I’ve written before about the $5 a week saving plan. Pick one day a week and put a reminder on your phone or your calendar. On that day, take $5 and put it in an envelope. Now stash the envelope someplace out of site, but a place that you frequent so you will remember that it is there. My personal favorite hiding places are under a stack of clothes in a drawer, in a backpack or even in a non-clear vase. If you do this for one year that $5 each week (just one less Starbucks coffee a week) would add up to $260. If you want to speed up the process you can do $10 or $20 per week.

money-envelope-lThis is a great way to beef up your emergency fund or pay for Christmas gifts for the family and friends without it hurting your paycheck. Starting January 1 put your money in an envelope. Set your goal of $10 per week. On the 50th week of the year (about eight days before Christmas) you will have $500 in your Christmas fund. Now make yourself spend no more than that $500 on your entire Christmas, and Christmas will not have hurt your wallet at all.
Another saving envelope plan I read about recently is the 52 Week Money Challenge, which is contributing money based on the week of the year it is. On your first week of putting money in an envelope put in $1. On the second week put in $2. On the third week put in $3, etc., until the 52nd week of the year (one full year) when you contribute $52. If you did this every week for one year, your envelope would contain $1,378 at the end of the year. There is even great information available for doing the challenge backwards.

If you are not going to put that money into your emergency fund, 401K or some other type of savings plan it is an excellent way to fund a vacation.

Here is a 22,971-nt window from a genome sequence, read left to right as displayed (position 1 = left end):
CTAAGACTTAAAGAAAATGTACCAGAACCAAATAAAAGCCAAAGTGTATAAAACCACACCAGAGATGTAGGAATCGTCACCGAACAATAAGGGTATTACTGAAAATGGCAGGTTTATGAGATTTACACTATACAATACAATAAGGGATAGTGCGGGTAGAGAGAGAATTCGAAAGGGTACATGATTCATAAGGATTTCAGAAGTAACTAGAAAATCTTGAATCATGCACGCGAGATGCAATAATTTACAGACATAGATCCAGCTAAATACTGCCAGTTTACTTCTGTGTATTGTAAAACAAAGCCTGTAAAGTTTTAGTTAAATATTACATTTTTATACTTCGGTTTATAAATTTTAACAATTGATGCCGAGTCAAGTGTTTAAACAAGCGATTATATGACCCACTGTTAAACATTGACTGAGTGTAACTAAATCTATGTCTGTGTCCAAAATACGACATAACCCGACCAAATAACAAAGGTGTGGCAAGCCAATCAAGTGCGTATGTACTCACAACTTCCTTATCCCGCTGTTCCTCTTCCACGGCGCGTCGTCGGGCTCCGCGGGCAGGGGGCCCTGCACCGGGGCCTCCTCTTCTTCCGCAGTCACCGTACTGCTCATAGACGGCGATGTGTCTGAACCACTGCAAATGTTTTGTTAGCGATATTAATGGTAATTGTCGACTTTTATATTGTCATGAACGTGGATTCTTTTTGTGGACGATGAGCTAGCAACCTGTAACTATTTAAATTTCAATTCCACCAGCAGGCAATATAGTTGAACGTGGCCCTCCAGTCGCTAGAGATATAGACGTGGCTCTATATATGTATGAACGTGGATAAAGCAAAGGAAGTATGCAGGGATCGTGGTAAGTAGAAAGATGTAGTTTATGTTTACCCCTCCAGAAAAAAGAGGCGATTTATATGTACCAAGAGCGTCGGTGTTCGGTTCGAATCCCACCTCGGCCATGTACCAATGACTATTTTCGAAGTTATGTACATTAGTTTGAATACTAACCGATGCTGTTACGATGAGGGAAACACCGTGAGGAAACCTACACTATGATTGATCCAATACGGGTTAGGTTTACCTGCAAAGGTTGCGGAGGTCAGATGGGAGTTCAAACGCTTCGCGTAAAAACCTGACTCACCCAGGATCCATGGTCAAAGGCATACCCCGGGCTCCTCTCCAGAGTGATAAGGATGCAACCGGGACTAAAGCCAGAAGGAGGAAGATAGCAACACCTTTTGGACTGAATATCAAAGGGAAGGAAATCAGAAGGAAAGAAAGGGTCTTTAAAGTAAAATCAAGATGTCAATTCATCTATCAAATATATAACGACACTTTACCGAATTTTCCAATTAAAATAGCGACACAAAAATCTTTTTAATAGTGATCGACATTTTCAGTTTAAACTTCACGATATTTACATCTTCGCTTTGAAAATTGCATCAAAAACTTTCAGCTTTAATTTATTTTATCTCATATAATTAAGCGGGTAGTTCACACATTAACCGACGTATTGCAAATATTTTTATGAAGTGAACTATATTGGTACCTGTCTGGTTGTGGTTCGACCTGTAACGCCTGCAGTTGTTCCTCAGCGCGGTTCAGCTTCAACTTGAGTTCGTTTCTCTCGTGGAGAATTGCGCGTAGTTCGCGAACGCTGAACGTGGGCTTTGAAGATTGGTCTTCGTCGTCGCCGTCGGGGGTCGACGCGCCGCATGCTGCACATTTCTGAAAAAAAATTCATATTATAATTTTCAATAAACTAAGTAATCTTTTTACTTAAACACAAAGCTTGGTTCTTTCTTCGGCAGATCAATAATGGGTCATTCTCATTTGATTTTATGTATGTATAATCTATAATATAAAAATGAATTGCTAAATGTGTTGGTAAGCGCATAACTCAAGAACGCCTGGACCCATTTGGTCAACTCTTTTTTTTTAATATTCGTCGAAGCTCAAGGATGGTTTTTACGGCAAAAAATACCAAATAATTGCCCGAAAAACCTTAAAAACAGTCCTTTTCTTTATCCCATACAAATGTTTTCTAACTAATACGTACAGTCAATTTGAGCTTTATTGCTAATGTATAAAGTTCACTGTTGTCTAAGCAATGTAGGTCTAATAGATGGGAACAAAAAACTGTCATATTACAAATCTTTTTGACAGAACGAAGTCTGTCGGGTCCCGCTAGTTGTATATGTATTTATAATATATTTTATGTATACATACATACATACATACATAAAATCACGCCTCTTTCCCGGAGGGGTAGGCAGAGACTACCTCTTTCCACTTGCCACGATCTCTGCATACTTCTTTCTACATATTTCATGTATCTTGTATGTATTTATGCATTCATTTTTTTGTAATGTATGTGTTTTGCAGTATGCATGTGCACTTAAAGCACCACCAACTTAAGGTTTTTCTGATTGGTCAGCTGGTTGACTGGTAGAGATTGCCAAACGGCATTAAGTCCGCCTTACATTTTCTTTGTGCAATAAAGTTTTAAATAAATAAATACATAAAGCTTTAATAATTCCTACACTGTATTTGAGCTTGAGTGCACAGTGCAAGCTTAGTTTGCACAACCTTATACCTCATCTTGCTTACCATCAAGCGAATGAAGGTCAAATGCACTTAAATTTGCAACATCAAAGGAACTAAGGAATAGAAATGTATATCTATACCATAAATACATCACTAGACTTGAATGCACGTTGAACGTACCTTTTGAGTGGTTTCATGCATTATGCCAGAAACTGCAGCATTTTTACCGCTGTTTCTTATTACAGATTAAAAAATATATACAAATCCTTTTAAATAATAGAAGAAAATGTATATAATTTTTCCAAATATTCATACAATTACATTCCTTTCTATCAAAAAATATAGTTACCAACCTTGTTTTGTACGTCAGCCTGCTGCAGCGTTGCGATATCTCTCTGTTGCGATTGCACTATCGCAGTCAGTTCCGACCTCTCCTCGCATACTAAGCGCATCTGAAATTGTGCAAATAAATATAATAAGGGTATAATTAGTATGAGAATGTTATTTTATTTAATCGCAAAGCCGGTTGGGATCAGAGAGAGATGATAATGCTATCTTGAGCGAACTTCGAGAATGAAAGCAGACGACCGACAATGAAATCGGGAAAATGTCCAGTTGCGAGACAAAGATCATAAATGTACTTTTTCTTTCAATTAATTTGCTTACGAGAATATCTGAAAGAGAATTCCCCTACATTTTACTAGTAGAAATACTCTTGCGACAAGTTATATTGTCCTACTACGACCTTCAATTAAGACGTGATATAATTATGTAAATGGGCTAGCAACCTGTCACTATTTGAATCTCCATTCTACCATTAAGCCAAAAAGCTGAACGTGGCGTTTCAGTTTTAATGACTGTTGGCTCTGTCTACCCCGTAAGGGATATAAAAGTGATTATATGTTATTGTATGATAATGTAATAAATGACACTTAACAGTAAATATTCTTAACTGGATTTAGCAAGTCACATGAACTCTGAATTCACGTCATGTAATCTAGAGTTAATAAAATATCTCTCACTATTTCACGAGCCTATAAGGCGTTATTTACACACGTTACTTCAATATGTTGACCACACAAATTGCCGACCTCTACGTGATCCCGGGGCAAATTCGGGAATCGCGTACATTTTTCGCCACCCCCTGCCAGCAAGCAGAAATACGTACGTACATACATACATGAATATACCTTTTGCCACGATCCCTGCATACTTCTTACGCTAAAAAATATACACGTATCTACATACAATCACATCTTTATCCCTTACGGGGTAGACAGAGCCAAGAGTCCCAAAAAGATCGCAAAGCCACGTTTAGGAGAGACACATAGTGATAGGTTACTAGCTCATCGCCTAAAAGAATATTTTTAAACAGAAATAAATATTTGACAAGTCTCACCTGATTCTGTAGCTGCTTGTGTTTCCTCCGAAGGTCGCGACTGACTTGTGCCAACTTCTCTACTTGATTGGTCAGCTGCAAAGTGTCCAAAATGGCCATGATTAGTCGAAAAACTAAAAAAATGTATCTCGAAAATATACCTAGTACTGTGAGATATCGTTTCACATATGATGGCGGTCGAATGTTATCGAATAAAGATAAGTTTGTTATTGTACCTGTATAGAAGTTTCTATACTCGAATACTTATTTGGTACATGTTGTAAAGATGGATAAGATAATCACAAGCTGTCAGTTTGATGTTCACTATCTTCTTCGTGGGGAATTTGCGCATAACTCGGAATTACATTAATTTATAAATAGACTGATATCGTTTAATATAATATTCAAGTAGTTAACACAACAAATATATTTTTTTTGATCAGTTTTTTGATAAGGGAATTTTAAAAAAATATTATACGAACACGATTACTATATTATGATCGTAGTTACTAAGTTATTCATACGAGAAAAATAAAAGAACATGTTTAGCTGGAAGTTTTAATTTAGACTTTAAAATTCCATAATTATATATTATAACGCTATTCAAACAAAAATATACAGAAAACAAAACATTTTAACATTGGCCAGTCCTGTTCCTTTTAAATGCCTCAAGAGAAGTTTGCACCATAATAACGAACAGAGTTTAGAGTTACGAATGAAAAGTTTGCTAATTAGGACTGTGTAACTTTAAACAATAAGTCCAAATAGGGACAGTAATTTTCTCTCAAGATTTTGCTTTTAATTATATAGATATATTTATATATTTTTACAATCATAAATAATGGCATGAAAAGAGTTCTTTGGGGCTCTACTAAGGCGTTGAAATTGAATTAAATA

The No Groceries/No Restaurant Challenge

If you are having trouble finding the money to trying any of these saving plans there are ways to cut corners and create more money. One challenge I am trying this money is the No Restaurant Challenge. I don’t designate much of my monthly budget to restaurants, bars or fast food. For September I am challenging myself to reduce this number to $0. I am trying to see if I can go an entire month without eating a single meal out or going out for a drink. If you spend $100 a month on eating out (which is actually a low sum for most people) and you go one month spending $0 you have just created $100 for your emergency fund. Not to mention you probably just extended your life but not eating all that overly-processed food.

UnknownFor this week I am not going to buy any groceries. My son and I are only going to eat what we already have in the house. It means we are eating a few more canned and boxed foods. I have to plan ahead and thaw something from the freezer. I have to be a little more creative in my meals. But neither him or I are lacking for nourishment. We’ve been eating chicken breasts, rice, lot of canned vegetables and plenty of other good stuff.

The key is to see how much of your cupboard/pantry you can clean out before you absolutely have to go to the grocery store. If you are like most Americans, there’s a lot more food in there than you think. You need to be creative in your meal.

I haven’t been to grocery store in six days and won’t have to go again for another seven days when I need to buy milk for my growing boy.

Hopefully this will help you jump start your emergency fund.

Sometimes You Just Need To Shake Your Booty

Sometimes You Just Need To Shake Your Booty